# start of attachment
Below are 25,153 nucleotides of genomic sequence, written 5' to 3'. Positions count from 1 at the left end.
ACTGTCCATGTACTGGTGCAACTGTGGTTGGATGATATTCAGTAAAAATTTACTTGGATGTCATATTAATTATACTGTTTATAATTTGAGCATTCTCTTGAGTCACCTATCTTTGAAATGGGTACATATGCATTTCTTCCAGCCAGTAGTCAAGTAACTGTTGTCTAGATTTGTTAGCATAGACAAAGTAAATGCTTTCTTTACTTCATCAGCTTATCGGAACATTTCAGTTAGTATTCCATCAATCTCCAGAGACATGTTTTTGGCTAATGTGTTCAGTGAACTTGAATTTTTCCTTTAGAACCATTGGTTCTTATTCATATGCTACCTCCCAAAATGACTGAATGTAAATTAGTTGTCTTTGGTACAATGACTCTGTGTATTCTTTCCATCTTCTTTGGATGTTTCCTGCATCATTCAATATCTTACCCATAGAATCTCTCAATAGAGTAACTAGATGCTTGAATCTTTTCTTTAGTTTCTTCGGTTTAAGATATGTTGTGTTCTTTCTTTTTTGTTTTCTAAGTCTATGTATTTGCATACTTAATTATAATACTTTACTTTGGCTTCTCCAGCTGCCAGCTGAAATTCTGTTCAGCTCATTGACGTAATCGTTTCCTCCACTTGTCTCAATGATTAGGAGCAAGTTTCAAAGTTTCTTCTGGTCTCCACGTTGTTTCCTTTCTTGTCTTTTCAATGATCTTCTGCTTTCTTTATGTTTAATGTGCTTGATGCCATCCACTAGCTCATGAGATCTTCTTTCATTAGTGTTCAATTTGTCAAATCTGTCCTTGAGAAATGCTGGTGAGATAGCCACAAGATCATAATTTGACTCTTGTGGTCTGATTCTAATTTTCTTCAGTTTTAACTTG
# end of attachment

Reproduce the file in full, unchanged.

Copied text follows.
Below are 25,153 nucleotides of genomic sequence, written 5' to 3'. Positions count from 1 at the left end.
ACTGTCCATGTACTGGTGCAACTGTGGTTGGATGATATTCAGTAAAAATTTACTTGGATGTCATATTAATTATACTGTTTATAATTTGAGCATTCTCTTGAGTCACCTATCTTTGAAATGGGTACATATGCATTTCTTCCAGCCAGTAGTCAAGTAACTGTTGTCTAGATTTGTTAGCATAGACAAAGTAAATGCTTTCTTTACTTCATCAGCTTATCGGAACATTTCAGTTAGTATTCCATCAATCTCCAGAGACATGTTTTTGGCTAATGTGTTCAGTGAACTTGAATTTTTCCTTTAGAACCATTGGTTCTTATTCATATGCTACCTCCCAAAATGACTGAATGTAAATTAGTTGTCTTTGGTACAATGACTCTGTGTATTCTTTCCATCTTCTTTGGATGTTTCCTGCATCATTCAATATCTTACCCATAGAATCTCTCAATAGAGTAACTAGATGCTTGAATCTTTTCTTTAGTTTCTTCGGTTTAAGATATGTTGTGTTCTTTCTTTTTTGTTTTCTAAGTCTATGTATTTGCATACTTAATTATAATACTTTACTTTGGCTTCTCCAGCTGCCAGCTGAAATTCTGTTCAGCTCATTGACGTAATCGTTTCCTCCACTTGTCTCAATGATTAGGAGCAAGTTTCAAAGTTTCTTCTGGTCTCCACGTTGTTTCCTTTCTTGTCTTTTCAATGATCTTCTGCTTTCTTTATGTTTAATGTGCTTGATGCCATCCACTAGCTCATGAGATCTTCTTTCATTAGTGTTCAATTTGTCAAATCTGTCCTTGAGAAATGCTGGTGAGATAGCCACAAGATCATAATTTGACTCTTGTGGTCTGATTCTAATTTTCTTCAGTTTTAACTTG